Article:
The same can be said for the many Friends of Rock Island volunteers who take turns occupying the lighthouse one week at a time, in exchange for receiving and guiding visitors through this historic home, daily from 10-4.   Although anticipated, the stream of visitors is no small interruption of one's daily "vacation" routine, accompanied by frequent and often repeated visitor questions.   The rewards, however, (I should think) might include observing the expressions of surprise and reverence on the faces of those who enter the building for the first time, the finely remodeled and furnished home of Rock Island's light keepers.

Heading up this state park and its many facets - and this job includes occasional unpleasantness such as trash hauling (it all goes to the Washington Island recycling station), toilet pumping, and people management (not everyone listens, obeys, or is docile!), and public safety - is Park Manager Randy Holm.   I've come to respect not only Randy's range of activities and responsibilities, but also his proven understanding of Rock Island's history.

While Randy's responsibilities are wide-ranging, with a restricted park budget he's often short-handed, and for that reason you'll find Randy on the Island most days throughout the season (including many of his days off) during the park's generally accepted open/closing dates.   He's made it a point to be on the pier to personally greet arrivals - or ensure that one of his people are present - to welcome visitors and also to set the tone, should there be misconceptions that this is not a managed park experience.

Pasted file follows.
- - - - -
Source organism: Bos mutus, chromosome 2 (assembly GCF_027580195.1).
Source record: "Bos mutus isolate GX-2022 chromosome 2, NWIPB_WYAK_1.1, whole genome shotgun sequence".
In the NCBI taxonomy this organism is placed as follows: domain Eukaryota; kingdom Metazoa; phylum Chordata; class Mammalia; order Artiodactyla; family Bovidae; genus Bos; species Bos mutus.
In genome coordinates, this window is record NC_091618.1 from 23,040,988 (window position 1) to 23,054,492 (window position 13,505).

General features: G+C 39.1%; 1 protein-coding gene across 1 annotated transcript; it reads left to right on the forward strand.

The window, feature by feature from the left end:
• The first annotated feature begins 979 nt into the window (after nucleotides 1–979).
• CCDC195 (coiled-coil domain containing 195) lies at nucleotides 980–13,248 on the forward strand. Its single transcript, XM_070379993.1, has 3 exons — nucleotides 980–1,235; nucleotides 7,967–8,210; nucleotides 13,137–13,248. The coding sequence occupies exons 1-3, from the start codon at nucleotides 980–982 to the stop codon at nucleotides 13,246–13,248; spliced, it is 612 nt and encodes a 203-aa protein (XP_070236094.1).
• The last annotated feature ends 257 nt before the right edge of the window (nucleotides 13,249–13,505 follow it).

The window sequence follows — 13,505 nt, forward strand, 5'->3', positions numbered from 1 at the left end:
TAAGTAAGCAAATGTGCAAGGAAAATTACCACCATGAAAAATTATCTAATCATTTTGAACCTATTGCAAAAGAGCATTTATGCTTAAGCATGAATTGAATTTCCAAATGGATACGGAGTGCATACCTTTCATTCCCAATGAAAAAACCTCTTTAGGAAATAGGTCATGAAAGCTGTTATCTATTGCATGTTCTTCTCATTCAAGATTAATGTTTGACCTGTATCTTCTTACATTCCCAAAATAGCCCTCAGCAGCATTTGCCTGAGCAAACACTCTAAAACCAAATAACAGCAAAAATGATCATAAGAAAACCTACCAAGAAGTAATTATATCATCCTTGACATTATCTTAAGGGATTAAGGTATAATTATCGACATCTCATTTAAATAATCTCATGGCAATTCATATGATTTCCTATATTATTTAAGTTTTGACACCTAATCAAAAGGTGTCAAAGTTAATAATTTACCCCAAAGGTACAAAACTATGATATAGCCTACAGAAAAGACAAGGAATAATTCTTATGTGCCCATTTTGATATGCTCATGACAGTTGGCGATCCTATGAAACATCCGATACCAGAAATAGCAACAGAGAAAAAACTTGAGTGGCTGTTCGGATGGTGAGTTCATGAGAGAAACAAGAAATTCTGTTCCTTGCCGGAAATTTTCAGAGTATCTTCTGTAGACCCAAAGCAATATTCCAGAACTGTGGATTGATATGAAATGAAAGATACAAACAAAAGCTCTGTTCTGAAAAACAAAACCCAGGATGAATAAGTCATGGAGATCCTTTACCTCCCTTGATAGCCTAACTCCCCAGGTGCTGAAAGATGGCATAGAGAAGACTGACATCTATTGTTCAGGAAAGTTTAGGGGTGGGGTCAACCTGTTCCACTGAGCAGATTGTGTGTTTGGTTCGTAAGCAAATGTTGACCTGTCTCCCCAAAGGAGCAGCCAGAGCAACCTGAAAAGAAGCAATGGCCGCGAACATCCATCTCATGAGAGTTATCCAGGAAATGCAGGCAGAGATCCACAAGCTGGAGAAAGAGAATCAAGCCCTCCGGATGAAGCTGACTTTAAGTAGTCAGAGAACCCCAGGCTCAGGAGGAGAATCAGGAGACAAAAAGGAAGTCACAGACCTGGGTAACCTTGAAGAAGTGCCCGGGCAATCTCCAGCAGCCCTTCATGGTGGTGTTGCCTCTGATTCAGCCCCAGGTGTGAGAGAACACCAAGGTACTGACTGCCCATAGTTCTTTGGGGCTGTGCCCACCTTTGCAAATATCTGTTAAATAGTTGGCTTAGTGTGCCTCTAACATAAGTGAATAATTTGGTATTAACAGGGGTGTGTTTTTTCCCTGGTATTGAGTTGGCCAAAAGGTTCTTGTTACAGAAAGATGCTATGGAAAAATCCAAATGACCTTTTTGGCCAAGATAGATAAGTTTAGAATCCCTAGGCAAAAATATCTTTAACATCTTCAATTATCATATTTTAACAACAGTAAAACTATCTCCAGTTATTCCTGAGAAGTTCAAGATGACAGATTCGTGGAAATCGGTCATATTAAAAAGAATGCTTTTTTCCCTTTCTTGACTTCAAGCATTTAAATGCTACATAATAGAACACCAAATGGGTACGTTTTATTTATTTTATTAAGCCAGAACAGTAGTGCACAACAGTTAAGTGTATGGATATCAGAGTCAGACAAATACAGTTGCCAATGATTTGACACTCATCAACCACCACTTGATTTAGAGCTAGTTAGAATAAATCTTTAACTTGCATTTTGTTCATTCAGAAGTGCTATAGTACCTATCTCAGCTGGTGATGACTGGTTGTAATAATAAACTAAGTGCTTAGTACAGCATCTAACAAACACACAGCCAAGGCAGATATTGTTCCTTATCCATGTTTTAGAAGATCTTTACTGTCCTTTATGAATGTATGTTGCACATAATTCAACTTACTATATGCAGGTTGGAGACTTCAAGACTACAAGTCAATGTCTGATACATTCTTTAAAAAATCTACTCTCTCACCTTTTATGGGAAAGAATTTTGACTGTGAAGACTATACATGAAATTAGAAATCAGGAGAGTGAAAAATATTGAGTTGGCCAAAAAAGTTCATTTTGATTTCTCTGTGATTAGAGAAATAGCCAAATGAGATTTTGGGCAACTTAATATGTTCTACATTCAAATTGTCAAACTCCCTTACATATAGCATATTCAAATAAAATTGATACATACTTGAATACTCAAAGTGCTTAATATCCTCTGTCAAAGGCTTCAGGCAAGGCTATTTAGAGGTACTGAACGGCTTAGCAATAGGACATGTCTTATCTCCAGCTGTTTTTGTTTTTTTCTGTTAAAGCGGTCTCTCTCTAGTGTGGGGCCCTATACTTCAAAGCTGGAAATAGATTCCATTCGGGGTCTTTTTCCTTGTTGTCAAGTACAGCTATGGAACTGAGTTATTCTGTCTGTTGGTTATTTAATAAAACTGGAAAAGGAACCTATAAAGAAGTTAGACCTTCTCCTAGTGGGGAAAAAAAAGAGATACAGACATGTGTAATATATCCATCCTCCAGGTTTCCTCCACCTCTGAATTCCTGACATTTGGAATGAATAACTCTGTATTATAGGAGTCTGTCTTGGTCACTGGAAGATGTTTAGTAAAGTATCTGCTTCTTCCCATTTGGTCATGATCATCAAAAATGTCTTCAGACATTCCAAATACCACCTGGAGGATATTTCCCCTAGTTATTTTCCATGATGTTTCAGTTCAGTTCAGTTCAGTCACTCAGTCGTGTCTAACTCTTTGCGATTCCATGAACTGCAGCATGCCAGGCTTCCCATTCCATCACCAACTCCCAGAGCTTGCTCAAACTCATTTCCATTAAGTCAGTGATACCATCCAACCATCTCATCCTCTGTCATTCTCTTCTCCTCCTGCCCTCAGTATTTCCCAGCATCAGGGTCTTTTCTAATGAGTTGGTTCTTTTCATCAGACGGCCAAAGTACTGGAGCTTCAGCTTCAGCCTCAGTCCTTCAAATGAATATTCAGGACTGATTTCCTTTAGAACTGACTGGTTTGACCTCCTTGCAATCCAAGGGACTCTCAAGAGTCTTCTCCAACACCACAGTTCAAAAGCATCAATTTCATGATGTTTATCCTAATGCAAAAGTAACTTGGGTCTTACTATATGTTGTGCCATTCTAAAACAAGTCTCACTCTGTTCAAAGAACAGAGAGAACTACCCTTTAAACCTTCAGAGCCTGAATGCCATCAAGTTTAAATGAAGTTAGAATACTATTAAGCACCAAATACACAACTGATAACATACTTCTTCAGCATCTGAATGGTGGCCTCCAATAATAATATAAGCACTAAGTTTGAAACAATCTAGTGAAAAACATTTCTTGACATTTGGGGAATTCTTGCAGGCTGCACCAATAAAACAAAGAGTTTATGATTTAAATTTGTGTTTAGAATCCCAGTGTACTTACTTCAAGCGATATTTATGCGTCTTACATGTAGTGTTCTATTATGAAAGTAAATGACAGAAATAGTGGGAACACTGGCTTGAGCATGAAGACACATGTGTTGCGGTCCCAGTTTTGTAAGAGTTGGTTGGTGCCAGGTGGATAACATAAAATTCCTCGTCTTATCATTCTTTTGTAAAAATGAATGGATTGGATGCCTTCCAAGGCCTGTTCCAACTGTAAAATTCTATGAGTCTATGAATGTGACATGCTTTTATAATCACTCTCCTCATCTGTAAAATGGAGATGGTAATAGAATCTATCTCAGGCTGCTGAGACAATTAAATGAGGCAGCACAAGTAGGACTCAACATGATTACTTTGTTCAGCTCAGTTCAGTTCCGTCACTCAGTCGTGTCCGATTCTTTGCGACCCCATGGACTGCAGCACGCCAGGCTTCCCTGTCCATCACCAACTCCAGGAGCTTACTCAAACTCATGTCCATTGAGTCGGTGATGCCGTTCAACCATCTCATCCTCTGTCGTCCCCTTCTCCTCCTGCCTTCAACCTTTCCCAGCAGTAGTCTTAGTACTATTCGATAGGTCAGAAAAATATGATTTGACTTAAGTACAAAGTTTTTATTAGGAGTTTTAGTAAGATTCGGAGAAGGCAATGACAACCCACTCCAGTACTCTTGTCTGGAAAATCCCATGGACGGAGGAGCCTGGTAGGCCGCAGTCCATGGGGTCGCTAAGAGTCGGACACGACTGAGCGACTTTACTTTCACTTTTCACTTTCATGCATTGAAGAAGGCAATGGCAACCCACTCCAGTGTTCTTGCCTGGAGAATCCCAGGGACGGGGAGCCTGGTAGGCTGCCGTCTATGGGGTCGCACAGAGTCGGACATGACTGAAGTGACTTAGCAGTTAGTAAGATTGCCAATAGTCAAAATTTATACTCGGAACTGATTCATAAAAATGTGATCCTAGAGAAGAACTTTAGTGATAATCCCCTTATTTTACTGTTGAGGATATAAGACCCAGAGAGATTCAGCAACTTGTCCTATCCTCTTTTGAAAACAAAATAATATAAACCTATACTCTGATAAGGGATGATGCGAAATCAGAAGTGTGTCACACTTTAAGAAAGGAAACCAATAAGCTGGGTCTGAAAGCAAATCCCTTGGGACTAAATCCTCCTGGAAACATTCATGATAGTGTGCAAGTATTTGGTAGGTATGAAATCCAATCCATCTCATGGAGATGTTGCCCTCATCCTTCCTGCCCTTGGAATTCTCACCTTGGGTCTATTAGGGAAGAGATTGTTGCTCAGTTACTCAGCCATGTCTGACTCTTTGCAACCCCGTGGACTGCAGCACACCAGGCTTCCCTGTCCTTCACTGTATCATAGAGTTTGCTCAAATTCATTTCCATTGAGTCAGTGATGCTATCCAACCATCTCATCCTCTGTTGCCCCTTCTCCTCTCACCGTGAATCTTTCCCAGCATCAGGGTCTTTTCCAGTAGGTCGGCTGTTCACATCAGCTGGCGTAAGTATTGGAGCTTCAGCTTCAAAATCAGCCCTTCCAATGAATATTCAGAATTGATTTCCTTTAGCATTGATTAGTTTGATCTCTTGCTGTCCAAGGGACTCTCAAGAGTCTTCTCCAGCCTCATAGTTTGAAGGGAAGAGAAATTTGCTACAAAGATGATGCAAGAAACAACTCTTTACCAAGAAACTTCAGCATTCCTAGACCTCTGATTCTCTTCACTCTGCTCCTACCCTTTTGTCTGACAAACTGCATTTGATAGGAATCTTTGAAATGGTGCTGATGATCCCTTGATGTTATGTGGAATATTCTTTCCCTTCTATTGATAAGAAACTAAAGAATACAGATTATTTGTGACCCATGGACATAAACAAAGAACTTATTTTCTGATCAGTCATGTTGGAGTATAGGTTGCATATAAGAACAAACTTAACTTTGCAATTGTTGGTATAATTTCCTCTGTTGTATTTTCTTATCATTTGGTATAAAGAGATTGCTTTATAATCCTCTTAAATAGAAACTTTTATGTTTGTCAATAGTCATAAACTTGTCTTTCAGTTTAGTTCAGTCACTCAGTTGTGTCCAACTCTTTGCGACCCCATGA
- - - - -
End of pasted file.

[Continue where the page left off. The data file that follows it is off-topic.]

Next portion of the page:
At an Island coffee shop one morning in June, I met two ladies who had crossed on the Karfi a few days earlier to Rock Island.  One commented to me how surprisingly pleasant it was upon her arrival to be welcomed to Rock Island State Park.  She couldn't get over that gesture, which Randy has made into a hallmark of his tenure as Park Manager.  A seemingly small thing, but it can mean a great deal to visitors, and it may encourage repeat visits in future years.  (We encounter many campers who are proud to let us know the number of consecutive years their family - now in the fourth or fifth generations - have camped on Rock Island, a sign of how deep the experience runs.)

This morning hundreds of families or couples are packing up their cars at the conclusion of breakfast (or folding their tents, if camping on Rock Island) and heading toward the ferry dock for the first leg of their drive home.

We appreciate all of these Island visitors, for their participation in the various planned activities that in turn boost our local economy, and for planting seeds for future visits.

 - Dick Purinton